Risk of obesity may be associated with socioeconomic status during childhood


A new study suggested that those who experienced socioeconomic stress during childhood were more likely to crave high-energy-dense foods even when they aren’t hungry compared to those raised in stable socioeconomic conditions.

The study, published in the journal, Behavioral Sciences, was led by Jim Swaffield, PhD, consumer psychology researcher with the School of Business at the University of Alberta in Edmonton, Alberta, Canada as well as Qi Guo, PhD, of the department of educational psychology at the University of Alberta. For this investigation, Swaffield and Guo sought to better understand the connection between stress, appetite, and childhood socioeconomic status.

The study involved a total of 311 participants, 133 men and 178 women. Participants were shown random images of vegetables, fruits, grains, dairy, meat/poultry, and sweets and asked to rate how desirable each food was to them. Next, they were asked to fill out a questionnaire about their socioeconomic status during childhood as well as their current stress levels.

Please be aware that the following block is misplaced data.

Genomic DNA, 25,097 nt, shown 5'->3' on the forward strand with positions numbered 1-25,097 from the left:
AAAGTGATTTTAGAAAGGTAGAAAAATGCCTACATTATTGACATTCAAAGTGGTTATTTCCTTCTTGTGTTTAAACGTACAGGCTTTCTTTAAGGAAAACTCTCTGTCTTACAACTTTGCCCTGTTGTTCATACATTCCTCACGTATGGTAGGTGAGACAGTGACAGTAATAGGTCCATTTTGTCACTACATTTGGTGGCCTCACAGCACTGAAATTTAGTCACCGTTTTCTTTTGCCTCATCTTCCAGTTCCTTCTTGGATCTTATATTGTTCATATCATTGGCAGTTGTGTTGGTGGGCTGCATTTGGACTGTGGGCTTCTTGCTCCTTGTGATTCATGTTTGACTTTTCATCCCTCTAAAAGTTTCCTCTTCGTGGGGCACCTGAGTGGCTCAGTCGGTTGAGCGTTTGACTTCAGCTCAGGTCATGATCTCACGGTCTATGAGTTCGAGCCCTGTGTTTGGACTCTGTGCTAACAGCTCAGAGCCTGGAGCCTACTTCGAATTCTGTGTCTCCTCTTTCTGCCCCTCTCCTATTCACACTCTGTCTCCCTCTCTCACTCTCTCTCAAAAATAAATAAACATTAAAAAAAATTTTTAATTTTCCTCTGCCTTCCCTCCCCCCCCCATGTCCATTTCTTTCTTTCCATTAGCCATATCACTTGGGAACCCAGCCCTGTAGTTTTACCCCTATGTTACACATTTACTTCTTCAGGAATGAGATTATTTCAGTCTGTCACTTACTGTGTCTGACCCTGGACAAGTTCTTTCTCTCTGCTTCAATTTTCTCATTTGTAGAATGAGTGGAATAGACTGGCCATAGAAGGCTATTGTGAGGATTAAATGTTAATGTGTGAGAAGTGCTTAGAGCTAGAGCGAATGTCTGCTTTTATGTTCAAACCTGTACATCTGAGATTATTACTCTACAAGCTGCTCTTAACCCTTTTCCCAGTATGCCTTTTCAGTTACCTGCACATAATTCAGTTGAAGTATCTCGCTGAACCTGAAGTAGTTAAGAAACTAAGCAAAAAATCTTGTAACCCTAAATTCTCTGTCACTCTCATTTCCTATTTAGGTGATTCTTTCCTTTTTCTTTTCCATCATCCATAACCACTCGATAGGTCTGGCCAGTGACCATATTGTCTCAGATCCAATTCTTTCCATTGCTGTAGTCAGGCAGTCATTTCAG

The study’s results indicated that those raised in harsh socioeconomic conditions were more likely to be food motivated and desire calorie-dense foods while participants raised in safer socioeconomic conditions were likely to crave food only when hungry.

According to the authors, prior studies have established that stress and appetite are associated. “However, what we did not know was that stressful conditions experienced during early childhood appear to calibrate the brain to desire high-energy-dense foods throughout one’s lifespan,” Swaffield said in a statement. “This research also helps explain why people with lower socioeconomic status, who live in chronically stressful conditions, have higher obesity rates.”

Swaffield said that this research could further scientists understanding of the root cause of obesity and helping facilitate better, more targeted strategies of prevention and treatment.

“If we err in identifying the cause of obesity, we will fail to develop a strategy to remedy this problem, and the number of people who live with these conditions will continue to grow,” said Swaffield.